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10-14-02: Special crowd finds fun at Minster dance
The Daily Standard

    MINSTER - The infectious rhythm of "Celebration" filled the United Steelworkers Hall on Saturday night as guests eagerly headed to the dance floor leaving behind soft drinks and snacks.
    The steady beat had men and women alike tapping their feet and shaking their bodies. Some tapped the padded arms of their wheelchairs while others were content to watch from the sidelines.
    Each year the Minster Kiwanis Club sponsors a dance for employees of Auglaize Industries in New Bremen, a sheltered workshop for adults with mental retardation and developmental disabilities, as well as residents of Heritage Manor Nursing Center in Minster and the Auglaize County Group Home in Wapakoneta. More than 80 came - a record for the event.
    "We've been doing a dance for about seven years," said Kiwanian Connie Schafer. "Prior to that we sponsored a sports day at the football field."
    Club members spent several hours Saturday morning putting up red, white and blue decorations in keeping with a "God Bless America" theme. A whimsical Uncle Sam doll made himself at home on a folding chair while dozens of decorations hung from the walls and ceiling. Even the tables were suitably adorned for the occasion.
    Kiwanian Chris Kuenning designed three large posters, including one showing the ever-popular Snoopy and his pal Woodstock. Several members of the confirmation class at St. Augustine Catholic Church assisted as part of their community service requirement.
    A steady stream of vans pulled into the parking lot shortly before 7 p.m., delivering wheelchair-bound clients and others needing special assistance. The remainder came with their parents or friends. The night air carried the sounds of happy voices and school-girl giggles.
    Steve Minix, a Heritage Manor resident, didn't let a wheelchair deter him from a night on the dance floor. He sat back, extended one arm and grabbed the hand of Heritage Manor employee Donna Springer of Celina. She danced for him, moving her feet and swaying to the music.
    "Our people have been looking forward to this dance for weeks," said Heritage Manor volunteer Angelina Burklo of Coldwater. "They started getting ready three hours ahead of time. Some were too excited to eat supper."
    Caroline Klopfenstein of St. Marys, an Auglaize Industries employee, knew weeks ago what she would wear - dark grey pants and a T-shirt decorated with three felines. Fellow employee Lisa Patton of Wapakoneta chose jeans and a red and white shirt emblazoned with a pair of glittering red lips.
    Together, the women made sure their friend, Chrissy Roberts of Wapakoneta, didn't miss a dance. They each held a handle of her wheelchair, pushing it back and forth in time with the music. She chuckled in delight while trying to say the word "dance."
    John Finnen, another Auglaize Industries employee, mimicked the renowned Jerry Lee Lewis as he pounded out the tune "Great Balls of Fire" on an imaginary piano. He later joined disc jockeys Kurt Bergman and Josh Boeke (J n K Disc Jockey Service) on stage. With microphone in hand, he sang along with "Born To Be Wild."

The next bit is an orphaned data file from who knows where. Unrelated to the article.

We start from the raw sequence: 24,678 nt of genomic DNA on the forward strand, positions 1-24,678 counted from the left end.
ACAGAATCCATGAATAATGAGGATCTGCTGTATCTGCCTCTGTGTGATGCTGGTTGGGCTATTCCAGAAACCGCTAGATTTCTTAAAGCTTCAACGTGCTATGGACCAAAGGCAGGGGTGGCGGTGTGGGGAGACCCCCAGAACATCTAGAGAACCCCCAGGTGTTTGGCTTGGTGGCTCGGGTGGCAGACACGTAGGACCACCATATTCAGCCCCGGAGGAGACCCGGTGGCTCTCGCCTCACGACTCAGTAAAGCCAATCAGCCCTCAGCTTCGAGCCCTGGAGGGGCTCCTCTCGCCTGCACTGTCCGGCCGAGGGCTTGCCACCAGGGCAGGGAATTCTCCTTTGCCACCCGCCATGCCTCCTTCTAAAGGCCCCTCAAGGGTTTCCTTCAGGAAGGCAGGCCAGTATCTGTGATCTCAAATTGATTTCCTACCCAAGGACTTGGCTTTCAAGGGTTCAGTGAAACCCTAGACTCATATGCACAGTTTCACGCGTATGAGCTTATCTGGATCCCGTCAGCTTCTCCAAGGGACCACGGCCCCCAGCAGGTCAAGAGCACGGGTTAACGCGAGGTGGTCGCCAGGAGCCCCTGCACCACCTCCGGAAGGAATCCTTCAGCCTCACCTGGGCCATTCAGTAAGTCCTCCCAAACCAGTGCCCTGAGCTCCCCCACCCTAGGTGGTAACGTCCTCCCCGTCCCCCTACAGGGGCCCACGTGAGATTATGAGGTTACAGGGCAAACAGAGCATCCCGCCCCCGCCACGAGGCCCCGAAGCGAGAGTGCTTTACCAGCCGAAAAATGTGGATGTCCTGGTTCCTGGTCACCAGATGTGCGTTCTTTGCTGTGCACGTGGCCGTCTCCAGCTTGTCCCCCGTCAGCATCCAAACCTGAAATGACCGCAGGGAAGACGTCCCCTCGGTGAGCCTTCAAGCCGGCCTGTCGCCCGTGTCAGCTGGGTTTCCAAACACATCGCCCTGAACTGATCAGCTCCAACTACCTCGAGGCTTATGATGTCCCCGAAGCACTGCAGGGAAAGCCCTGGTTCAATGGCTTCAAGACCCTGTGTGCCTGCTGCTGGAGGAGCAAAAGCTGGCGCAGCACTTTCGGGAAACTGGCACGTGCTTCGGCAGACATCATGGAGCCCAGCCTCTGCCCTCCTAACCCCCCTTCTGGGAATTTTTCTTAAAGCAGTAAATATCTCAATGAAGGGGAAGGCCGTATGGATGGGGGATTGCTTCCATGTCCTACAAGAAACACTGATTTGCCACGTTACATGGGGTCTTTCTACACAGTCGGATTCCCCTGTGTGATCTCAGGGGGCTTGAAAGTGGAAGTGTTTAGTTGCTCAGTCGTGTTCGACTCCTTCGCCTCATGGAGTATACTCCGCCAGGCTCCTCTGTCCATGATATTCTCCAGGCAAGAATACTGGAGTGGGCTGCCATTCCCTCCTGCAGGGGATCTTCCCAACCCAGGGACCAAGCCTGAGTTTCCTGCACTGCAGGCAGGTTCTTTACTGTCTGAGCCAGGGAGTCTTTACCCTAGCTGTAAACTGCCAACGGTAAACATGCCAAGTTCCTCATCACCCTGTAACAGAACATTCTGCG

"This is really a neat thing," Bergman said watching the dancers from his perch behind the sound equipment. "We've been supplying the music for three years and we're going to keep doing it until they don't want us anymore."
    The young men provide their services without charge, calling the work something they could do for the community they call home.
    Penni Carroll, recreation coordinator at Auglaize Industries, circulated among the dancers, stopping to "shake her booty" with one group before heading on to the next.
    "These folks love dances and socialization," she said later. "They have been talking about tonight for the past three months. They knew what they would be wearing, who they would be sitting with and how they were getting here."
    The Kiwanis Club uses proceeds from its annual Palm Sunday pancake and sausage breakfast for the dance and mementos for their guests. This year everyone took home a patriotic bear, a decoration and a photo of themselves in a star-studded frame.
    A young man came up to the table where Schafer was dispensing bears. He gratefully accepted a royal blue one. Unable to speak, he smiled and nodded his head. He returned later in the evening for what Schafer assumed was another bear. He patted the plastic bag and she handed him a red one. He shook his head from side to side and pointed in her direction.
    "It was so touching," Schafer said in a voice quivering with emotion. "He wanted to make sure I had a bear to remember this night as well."
    A stack of hot pizzas arrived at 8 p.m. and the dancing stopped just
long enough for participants to eat a wedge or two. At the bewitching hour of 9, the music stopped and guests made their way to the parking lot where cars and vans waited.
    Bernice Duncan and Jo McCarthy, both of  St. Marys, rounded up their adult children, Aileen Duncan and Allen McCarthy, for the ride home.
    "We enjoy this as much as they do," Bernice Duncan said. "It's fun to watch them get out and have fun with their friends. The Kiwanis Club certainly deserves credit for going the extra mile."


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